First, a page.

Back to Back Issues Page
Essentially England News, January 2010 - Marmalade Galore!
January 31, 2010

Marmalade Galore!

A cheerful welcome to everyone who subscribed to Essentially England News during the last month! Here you'll find England news, site news, travel tips, reviews and our Recipe of the Month, all in one easy-to-digest email.

A very happy New Year to you all! It feels as if 2010 has been around for ages already, January has been so busy. First, there was the snow. Rather a lot of it for England – certainly the most I’ve ever seen in almost 20 years. I used to like the stuff, but this January has brought it home to me how much stress snow can cause… when one’s not used to it.

And now that the snow is gone, I’m knee-deep in marmalade. That’s actually something really enjoyable – the house smells so wonderful while its cooking and I get to listen to all sorts of music I’d almost forgotten I had. If you want to have a go yourself, make sure you buy bitter Seville Oranges to make your marmalade with. The instructions are very easy to follow. All you really need is a bit of patience and nobody else in the kitchen....

And once you've made your marmalade? Eat it on toast, make Orange marmalade cake, or try this month's recipe: very moorish marmalade rock cakes!

What's New at Essentially England?

With all these distractions and interruptions, not that much, actually. I’m still researching my way around all the Norman castles in England, and try and turn up a nice holiday cottage for our next tandem holiday.

And for all us prehistory lovers out there, I've found a rather wonderful website, Standing with Stones. Well worth checking out....

The a question about England section has seen quite a bit of activity, with some very intriguing questions. So if you have a question about England, I hope you’ll know where to come to ask it!

Travel Tips and Reviews

I’ve had very good feedback from many of you about my decision to list holiday cottages on the site, so I’ve added three more pages to the page of Northumberland cottages that I’d experimented with.

They cover counties where we’ve done just that – rented a cottage and explored by tandem (and car, occasionally).

So if you’re planning a holiday in Norfolk, Suffolk, and Kent, then check out these beautiful cottages.

As usual, I’m picking the historical and/or slightly eccentric and find some wonderful holiday ideas in the process. (I really need to round up a bunch of friends for a break in that converted church in Suffolk… or was that the lighthouse in Kent?)

Derbyshire and South Yorkshire, where we’ve lived for a few years, are next on the list. And if you’re planning a holiday to somewhere I haven’t been yet, just go straight to the English Country Cottages website.

Fairs, Festivals and Things to Do

Half-term holidays fall into the beginning of February this year, and if you’re after something historical to do with the kids, then check out the Top 10 Days Out as suggested by English Heritage. This page has something for everyone, regardless of where in England you find yourself.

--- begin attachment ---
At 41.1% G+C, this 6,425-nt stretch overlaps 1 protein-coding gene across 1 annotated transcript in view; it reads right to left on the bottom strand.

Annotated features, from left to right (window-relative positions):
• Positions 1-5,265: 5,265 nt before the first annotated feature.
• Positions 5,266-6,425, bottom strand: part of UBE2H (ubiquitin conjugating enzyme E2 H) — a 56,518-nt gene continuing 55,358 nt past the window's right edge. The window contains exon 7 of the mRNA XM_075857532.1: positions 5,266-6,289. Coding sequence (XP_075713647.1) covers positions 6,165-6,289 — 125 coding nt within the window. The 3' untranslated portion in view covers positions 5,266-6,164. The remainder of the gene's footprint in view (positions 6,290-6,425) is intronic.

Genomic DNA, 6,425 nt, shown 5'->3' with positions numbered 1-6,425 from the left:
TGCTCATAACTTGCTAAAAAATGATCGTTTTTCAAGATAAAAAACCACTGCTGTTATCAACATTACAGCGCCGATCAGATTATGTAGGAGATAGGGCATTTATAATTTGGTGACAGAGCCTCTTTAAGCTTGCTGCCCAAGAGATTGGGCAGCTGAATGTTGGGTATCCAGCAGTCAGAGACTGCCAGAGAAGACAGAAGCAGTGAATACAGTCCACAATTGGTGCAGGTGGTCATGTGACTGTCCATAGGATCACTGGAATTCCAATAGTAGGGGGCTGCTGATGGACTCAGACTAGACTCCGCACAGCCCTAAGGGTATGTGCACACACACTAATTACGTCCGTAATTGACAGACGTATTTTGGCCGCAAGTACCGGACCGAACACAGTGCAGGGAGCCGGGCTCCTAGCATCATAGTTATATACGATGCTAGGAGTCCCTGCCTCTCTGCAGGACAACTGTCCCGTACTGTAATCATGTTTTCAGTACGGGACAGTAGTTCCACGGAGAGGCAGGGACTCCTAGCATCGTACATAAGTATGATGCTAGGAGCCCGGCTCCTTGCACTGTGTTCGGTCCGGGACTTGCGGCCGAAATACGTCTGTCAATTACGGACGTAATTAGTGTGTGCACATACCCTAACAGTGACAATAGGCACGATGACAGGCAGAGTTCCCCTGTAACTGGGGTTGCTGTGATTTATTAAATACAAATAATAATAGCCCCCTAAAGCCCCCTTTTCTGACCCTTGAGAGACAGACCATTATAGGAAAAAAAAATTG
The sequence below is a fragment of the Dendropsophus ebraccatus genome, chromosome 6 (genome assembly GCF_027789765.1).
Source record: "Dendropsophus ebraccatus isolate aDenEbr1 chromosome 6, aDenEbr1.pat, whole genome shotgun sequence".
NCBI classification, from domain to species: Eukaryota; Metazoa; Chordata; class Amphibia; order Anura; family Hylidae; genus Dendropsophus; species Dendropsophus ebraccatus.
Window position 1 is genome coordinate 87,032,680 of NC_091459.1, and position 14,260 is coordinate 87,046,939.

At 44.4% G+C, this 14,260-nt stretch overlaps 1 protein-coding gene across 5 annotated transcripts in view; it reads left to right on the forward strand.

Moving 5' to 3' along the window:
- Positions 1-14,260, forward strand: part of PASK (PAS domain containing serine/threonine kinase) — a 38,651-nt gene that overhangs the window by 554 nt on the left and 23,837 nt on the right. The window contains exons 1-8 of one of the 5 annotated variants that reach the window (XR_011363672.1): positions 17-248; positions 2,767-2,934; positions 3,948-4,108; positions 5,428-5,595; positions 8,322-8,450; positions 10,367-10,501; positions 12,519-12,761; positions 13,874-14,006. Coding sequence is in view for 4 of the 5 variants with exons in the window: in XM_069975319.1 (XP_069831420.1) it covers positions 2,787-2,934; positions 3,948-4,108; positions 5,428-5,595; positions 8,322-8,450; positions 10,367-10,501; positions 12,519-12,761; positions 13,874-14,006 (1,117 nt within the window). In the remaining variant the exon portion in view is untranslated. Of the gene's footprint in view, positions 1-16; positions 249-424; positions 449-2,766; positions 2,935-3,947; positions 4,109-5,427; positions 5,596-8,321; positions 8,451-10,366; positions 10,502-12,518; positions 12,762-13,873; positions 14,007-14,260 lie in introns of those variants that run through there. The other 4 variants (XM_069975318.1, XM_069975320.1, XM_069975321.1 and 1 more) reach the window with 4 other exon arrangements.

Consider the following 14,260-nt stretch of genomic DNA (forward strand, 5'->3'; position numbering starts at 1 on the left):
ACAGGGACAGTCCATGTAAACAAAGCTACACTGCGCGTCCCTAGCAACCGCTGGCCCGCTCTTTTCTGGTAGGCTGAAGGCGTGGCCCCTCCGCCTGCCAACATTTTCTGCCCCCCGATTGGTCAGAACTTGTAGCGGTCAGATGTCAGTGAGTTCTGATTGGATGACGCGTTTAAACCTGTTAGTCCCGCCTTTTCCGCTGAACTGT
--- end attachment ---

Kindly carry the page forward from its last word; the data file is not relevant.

Watch archery practise at Kenilworth Castle, explore Eltham Palace or visit Dover (and don’t miss the Henry II exhibition).

Food festivals are also getting underway in February, with – you guessed it - The World’s Original Marmalade Festival held in Penrith, in Cumbria, on February 13th and 14th.

The Rye Bay Scallop Festival, on February 20th – 28th, celebrates all things scallops. Check it out even if fishy things don’t get you going, because Rye is a lovely little place, worth an afternoon’s exploration!

And towards the end of February, on the 26th and 27th to be precise, the town of Wakefield hosts the Wakefield Festival of Food, Drink and Rhubarb. When I see the first of the pink stems arriving in my local supermarket, then I know that spring is almost on the way. Well worth celebrating, that!

Recipe of the Month - Marmalade Rock Cakes

These ones are so easy to do; you could slip them into half-term week to keep the kids amused. Alternatively, if you are making marmalade and your kitchen is full of jars and bubbling cauldrons, then unexpected visitors for tea may not be what you’re looking for. If they do turn up, though, excuse yourself for half an hour and return with a large platter of golden rock cakes and a large pot of Earl Grey. I promise you’ll be the star! (And if you have any left over, they are just as good, cold.)


  • 115g (4oz) butter
  • 115g (4oz) sugar
  • 225g (8oz) self-raising flour
  • 1 heaped dessertspoon of marmalade
  • 1 egg
  • 55g (2oz) sultanas or raisins
  • a little milk


Blitz the butter, sugar and flour in a food processor until the mixture resembles fine crumbs. (You can do that by hand if you have the time. The kids love that bit!)

Still using the food processor, add the marmalade and egg and blend to a stiffish dough. Add a little milk if the mix is too dry. Then turn out and knead in the raisins or sultanas.

If you’re doing it by hand, you can add the raisins along with the egg and marmalade. You just don’t want to pulverise them in the food processor.

Heat your oven to 190C / 375F / gas 5.

Grease a baking sheet and place irregular spoonfuls of cake mix onto it. Bake for about 10mins until golden.

And Next Month …

I’m adding cottages as I find them. And maybe a few hotels as well… the weekend break variety. There will also be an updated list of England’s food festivals and – of course – more Norman castles.

Until then, keep well and think of England…

P.S. If you think that some of your friends or colleagues might like to read our newsletter, then please forward them this mail. They can read newsletter back issues and subscribe here.

Back to Back Issues Page